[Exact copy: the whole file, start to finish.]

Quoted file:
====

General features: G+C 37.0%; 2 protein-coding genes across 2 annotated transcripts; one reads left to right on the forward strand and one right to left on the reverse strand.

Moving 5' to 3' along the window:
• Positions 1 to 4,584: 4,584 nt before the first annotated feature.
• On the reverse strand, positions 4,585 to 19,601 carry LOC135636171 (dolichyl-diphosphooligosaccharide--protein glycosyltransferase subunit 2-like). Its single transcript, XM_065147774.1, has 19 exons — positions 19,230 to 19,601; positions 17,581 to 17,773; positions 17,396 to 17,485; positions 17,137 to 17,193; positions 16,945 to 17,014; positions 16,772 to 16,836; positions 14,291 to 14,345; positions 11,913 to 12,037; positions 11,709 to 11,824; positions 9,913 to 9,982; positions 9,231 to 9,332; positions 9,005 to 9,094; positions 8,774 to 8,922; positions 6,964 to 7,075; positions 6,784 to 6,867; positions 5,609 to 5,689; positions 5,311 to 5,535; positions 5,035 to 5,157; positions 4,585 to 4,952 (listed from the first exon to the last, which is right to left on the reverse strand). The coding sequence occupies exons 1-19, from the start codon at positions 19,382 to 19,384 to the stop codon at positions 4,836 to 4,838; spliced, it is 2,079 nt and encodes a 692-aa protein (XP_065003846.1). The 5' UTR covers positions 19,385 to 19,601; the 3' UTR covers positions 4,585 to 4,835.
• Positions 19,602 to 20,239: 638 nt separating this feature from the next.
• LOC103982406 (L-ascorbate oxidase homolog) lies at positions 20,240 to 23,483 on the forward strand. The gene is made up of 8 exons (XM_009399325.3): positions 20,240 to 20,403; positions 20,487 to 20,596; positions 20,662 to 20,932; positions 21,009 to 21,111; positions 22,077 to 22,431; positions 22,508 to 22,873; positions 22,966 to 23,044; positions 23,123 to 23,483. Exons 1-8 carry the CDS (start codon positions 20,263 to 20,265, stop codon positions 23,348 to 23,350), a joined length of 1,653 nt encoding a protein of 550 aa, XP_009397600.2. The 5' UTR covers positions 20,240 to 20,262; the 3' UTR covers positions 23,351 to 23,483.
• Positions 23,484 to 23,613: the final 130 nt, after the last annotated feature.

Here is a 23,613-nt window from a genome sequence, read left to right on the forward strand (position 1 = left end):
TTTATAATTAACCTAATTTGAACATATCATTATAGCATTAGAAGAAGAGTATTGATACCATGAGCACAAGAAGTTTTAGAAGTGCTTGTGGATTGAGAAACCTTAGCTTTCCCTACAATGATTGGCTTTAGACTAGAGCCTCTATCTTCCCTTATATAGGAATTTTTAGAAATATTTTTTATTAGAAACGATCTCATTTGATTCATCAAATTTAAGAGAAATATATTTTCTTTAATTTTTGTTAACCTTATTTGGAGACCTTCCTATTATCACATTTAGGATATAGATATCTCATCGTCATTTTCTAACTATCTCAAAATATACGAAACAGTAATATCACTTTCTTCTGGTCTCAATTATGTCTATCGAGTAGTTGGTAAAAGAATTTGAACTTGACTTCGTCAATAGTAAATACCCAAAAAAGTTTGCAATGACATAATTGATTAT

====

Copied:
General features: G+C 37.0%; 2 protein-coding genes across 2 annotated transcripts; one reads left to right on the forward strand and one right to left on the reverse strand.

Moving 5' to 3' along the window:
• Positions 1 to 4,584: 4,584 nt before the first annotated feature.
• On the reverse strand, positions 4,585 to 19,601 carry LOC135636171 (dolichyl-diphosphooligosaccharide--protein glycosyltransferase subunit 2-like). Its single transcript, XM_065147774.1, has 19 exons — positions 19,230 to 19,601; positions 17,581 to 17,773; positions 17,396 to 17,485; positions 17,137 to 17,193; positions 16,945 to 17,014; positions 16,772 to 16,836; positions 14,291 to 14,345; positions 11,913 to 12,037; positions 11,709 to 11,824; positions 9,913 to 9,982; positions 9,231 to 9,332; positions 9,005 to 9,094; positions 8,774 to 8,922; positions 6,964 to 7,075; positions 6,784 to 6,867; positions 5,609 to 5,689; positions 5,311 to 5,535; positions 5,035 to 5,157; positions 4,585 to 4,952 (listed from the first exon to the last, which is right to left on the reverse strand). The coding sequence occupies exons 1-19, from the start codon at positions 19,382 to 19,384 to the stop codon at positions 4,836 to 4,838; spliced, it is 2,079 nt and encodes a 692-aa protein (XP_065003846.1). The 5' UTR covers positions 19,385 to 19,601; the 3' UTR covers positions 4,585 to 4,835.
• Positions 19,602 to 20,239: 638 nt separating this feature from the next.
• LOC103982406 (L-ascorbate oxidase homolog) lies at positions 20,240 to 23,483 on the forward strand. The gene is made up of 8 exons (XM_009399325.3): positions 20,240 to 20,403; positions 20,487 to 20,596; positions 20,662 to 20,932; positions 21,009 to 21,111; positions 22,077 to 22,431; positions 22,508 to 22,873; positions 22,966 to 23,044; positions 23,123 to 23,483. Exons 1-8 carry the CDS (start codon positions 20,263 to 20,265, stop codon positions 23,348 to 23,350), a joined length of 1,653 nt encoding a protein of 550 aa, XP_009397600.2. The 5' UTR covers positions 20,240 to 20,262; the 3' UTR covers positions 23,351 to 23,483.
• Positions 23,484 to 23,613: the final 130 nt, after the last annotated feature.

Here is a 23,613-nt window from a genome sequence, read left to right on the forward strand (position 1 = left end):
TTTATAATTAACCTAATTTGAACATATCATTATAGCATTAGAAGAAGAGTATTGATACCATGAGCACAAGAAGTTTTAGAAGTGCTTGTGGATTGAGAAACCTTAGCTTTCCCTACAATGATTGGCTTTAGACTAGAGCCTCTATCTTCCCTTATATAGGAATTTTTAGAAATATTTTTTATTAGAAACGATCTCATTTGATTCATCAAATTTAAGAGAAATATATTTTCTTTAATTTTTGTTAACCTTATTTGGAGACCTTCCTATTATCACATTTAGGATATAGATATCTCATCGTCATTTTCTAACTATCTCAAAATATACGAAACAGTAATATCACTTTCTTCTGGTCTCAATTATGTCTATCGAGTAGTTGGTAAAAGAATTTGAACTTGACTTCGTCAATAGTAAATACCCAAAAAAGTTTGCAATGACATAATTGATTAT